Thursday, January 24, 2019

PMC-run hospital lies unused for seven years


PUNE: Activists have slammed the Pune Municipal Corporation (PMC) for grossly underutilizing Late Bindumadhav Thackeray hospital in Kothrud, a major portion of which has been lying unused for over seven years now. Inaugurated in December 2011, the hospital is spread over an area of 12,500 sq.ft. It was built to cater to the population in Kothrud and Karvenagar.

“Only three rooms at the six-storey hospital building are functional in the form of small dispensary as of now,” health activist Abhijit More said, adding that it was a massive wastage of taxpayers’ money. He said different political parties were in power during the last seven years, but none paid any attention to the hospital. “It shows gross apathy of corporators and administrators to the people’s needs,” More added.

The civic administration’s often-cited excuse of ‘lack of skilled manpower to run the facility’ has also drawn the ire of residents and activists alike. “Corporators and civic administration are only interested in proposing and building hospital buildings. For a change, why can’t they plan about arranging the manpower beforehand?” More asked.

An activist said, “The Bindumadhav Thackeray hospital is a glaring example of the rot in the PMC’s governance. We have demanded probe into this matter, after which the guilty should be punished.” The activists have also condemned the civic authorities for lack of facilities at Sutar maternity hospital in Kothrud. “The PMC-run Sutar maternity hospital has no facility for delivery through Caesarean section (C-section),” they said.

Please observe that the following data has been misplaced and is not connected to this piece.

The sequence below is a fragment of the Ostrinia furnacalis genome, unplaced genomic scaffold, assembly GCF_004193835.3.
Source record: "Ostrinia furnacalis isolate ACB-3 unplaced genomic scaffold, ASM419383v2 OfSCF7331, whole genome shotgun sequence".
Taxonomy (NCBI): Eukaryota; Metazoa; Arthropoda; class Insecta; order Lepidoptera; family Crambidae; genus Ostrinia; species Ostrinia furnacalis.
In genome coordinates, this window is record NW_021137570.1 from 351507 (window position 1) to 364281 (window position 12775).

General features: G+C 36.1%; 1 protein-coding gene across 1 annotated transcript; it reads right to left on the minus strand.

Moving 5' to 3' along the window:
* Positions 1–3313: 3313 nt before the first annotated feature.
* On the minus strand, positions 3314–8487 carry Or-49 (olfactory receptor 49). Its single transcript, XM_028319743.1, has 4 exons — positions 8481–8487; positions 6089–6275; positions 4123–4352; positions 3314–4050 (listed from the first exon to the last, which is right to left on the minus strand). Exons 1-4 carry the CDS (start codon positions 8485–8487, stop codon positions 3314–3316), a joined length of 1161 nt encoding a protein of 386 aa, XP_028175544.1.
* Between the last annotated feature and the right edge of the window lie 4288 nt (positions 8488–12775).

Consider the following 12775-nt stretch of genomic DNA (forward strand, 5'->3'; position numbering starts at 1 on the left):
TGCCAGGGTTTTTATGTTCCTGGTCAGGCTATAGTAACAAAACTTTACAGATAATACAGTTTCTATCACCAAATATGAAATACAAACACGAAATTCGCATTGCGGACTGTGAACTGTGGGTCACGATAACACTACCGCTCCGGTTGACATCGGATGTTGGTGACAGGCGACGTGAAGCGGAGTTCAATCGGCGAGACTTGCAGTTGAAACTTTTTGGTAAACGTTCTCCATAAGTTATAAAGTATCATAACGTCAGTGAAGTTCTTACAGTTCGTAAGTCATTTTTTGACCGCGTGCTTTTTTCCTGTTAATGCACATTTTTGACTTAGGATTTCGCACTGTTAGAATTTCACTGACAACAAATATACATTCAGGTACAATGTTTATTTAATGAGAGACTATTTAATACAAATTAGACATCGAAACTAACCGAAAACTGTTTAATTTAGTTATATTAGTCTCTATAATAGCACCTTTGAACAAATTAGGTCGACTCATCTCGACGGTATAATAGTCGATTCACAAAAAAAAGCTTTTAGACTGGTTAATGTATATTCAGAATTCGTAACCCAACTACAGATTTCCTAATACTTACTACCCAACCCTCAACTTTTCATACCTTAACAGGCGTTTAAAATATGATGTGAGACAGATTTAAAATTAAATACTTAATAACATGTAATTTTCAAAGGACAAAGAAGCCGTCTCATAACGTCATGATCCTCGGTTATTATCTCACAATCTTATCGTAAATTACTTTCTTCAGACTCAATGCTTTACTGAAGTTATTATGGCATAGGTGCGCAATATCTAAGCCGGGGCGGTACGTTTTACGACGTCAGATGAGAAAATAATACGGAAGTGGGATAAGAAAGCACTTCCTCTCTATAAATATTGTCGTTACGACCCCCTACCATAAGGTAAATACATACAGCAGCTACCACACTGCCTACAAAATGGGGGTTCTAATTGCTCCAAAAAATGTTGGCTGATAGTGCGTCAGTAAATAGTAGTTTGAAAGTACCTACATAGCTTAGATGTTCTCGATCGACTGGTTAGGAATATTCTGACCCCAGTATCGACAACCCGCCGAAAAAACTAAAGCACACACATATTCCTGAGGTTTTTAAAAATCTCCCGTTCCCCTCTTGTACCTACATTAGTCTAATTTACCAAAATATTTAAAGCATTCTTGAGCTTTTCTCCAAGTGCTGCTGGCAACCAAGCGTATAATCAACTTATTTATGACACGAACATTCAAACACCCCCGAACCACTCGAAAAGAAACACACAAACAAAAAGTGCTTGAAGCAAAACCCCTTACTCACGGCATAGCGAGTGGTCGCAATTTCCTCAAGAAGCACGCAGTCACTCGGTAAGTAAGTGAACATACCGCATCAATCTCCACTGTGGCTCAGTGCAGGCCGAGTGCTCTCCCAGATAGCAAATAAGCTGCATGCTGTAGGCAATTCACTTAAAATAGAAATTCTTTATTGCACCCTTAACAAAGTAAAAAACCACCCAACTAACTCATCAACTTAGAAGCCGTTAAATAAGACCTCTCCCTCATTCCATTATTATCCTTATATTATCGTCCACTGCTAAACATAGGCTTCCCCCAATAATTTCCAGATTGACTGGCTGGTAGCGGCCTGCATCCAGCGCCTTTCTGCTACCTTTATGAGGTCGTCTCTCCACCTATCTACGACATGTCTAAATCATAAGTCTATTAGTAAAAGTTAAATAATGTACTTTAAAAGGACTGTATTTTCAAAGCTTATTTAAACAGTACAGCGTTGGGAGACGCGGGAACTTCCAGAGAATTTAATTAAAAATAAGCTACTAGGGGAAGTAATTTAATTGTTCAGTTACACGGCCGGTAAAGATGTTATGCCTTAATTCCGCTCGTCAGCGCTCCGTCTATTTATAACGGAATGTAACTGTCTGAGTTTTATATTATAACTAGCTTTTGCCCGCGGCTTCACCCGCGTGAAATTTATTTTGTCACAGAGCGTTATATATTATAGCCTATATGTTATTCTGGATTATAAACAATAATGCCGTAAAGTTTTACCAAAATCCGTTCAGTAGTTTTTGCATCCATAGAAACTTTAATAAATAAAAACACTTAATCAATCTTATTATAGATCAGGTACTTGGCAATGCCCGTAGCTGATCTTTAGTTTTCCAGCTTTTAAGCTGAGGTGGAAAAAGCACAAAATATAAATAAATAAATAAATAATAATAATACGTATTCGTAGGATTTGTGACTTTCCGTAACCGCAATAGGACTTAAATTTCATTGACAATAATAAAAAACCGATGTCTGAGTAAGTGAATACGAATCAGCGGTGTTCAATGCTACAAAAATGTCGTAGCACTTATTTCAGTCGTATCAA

Other activist said it was a paradox that a maternity hospital equipped with an operation theatre does not have a C-section facility. According to World Health Organisation, 10 to 15% deliveries require C-section for various complications. “At Sutar maternity hospital, pregnant women are shifted to the state-run Sasson Hospital for C-section in case of emergency. The Sassoon hospital is already overcrowded,” More said.

In the absence of proper facilities, people are forced to spend Rs 20,000 to Rs 60,000 at private hospitals, which takes away their precious savings. “Sometimes, they have to take loan to pay bills of private hospitals,” Uttam Jadhav, a Kothrud resident, said.

Ramchandra Hankare, health department chief, PMC, said, “We have received a proposal from a social organisation to run a rehabilitation centre for children with special needs. The remaining portion of the hospital building will be utilised once the plan is approved.”

The civic body can’t afford to have unused hospital buildings, considering that about 40% of the city’s population lives in slums, and they are in dire need of affordable medical care. The PMC can tap into the corporate social responsibility funds to pay the salary packages of specialists required for its hospitals. Availability of more public health care facilities will also reduce the burden on Sassoon hospital and improve the quality of medical care.


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